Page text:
This year The PediaBlog has explored the microbiome (here, here, and here), made up of trillions of bacteria in our bodies living in symbiosis with each human cell, and affecting the health of each of us individually, as well as all of us communally. Moises Velasquez-Manoff wonders whether one’s own (presumably healthy) feces, full of intestinal bacteria, could some day be used as medication in times of need, such as after a course of antibiotics for bacterial infections, during courses of chemotherapy for cancer, or prior to stem cell transplants (when a cocktail of antibiotics and chemotherapeutic drugs purposely obliterate the microbial members of the microbiome):

By last August, my 1-year-old son had taken five courses of antibiotics for recurrent ear infections. That was alarming. By age 10, the average American child has had about 10 courses, and some microbiologists argue that even one course a year is too many — that it might damage our native microbial ecosystem, with far-reaching consequences.

My son was off to a worrisome start. Why, I wondered, didn’t doctors work harder to prevent this collateral damage, not with store-bought probiotics, but with “microbial restoration”? Why didn’t we reinfuse patients with their own microbes after antibiotics?

The scientific term for this is “autologous fecal transplant.” In theory, it could work like a system reboot disk works for your computer. You’d freeze your feces, which are roughly half microbes, and when your microbiome became corrupted or was depleted with antimicrobials, you could “reinstall” it from a backup copy.


The “fecal transplant” concept isn’t new. Velasquez-Manoff says the technique was successfully tried sixty years ago and that today, it is an effective treatment for Clostridium difficile (“C. diff”) colitis. The idea of “banking stool” — collecting, freezing, and saving one’s healthy microbiome for a time of need — is starting to take hold in medical facilities around the country. For children, stool banking and fecal transplantation may not be as simple a proposition as it is with adults. For instance, Velasquez-Manoff’s son got ear tubes to prevent the need for more antibiotics but not a fecal transplant:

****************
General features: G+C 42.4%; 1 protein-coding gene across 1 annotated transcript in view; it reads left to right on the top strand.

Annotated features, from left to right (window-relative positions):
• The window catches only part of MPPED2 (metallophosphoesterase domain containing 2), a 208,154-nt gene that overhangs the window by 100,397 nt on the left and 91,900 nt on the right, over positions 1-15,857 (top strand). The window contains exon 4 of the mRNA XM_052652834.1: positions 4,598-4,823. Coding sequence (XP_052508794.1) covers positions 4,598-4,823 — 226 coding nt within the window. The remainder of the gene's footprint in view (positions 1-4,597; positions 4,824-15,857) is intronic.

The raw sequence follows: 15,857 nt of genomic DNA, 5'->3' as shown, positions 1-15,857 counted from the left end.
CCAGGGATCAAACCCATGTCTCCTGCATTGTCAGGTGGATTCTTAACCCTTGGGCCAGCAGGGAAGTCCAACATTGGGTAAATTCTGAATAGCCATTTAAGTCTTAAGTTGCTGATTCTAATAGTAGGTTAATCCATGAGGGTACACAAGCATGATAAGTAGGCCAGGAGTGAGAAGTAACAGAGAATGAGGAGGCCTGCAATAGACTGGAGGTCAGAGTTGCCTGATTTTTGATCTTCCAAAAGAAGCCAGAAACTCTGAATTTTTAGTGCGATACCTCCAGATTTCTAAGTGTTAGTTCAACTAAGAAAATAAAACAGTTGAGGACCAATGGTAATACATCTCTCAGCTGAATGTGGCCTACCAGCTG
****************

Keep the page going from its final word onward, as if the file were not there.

I didn’t give my son a self-transplant. The approach is unproven, and anyway, I hadn’t stored any of his microbes from his pre-antibiotic days. Even if I had, as the Stanford microbiologists Justin and Erica Sonnenburg reminded me, self-transplants aren’t as straightforward for children as they are for adults. The infant microbiota changes from month to month, moving erratically toward an adultlike state. If I were to store microbes from month six, and reintroduce them at month 12, the microbial community might no longer be appropriate for that stage of development.

But clearly, this idea needs testing. It may be one way to prevent infections and some percentage of lifelong, chronic diseases, not with fancy drugs or expensive procedures, but simply by restoring, after antimicrobial disturbances, the microbes we already carry.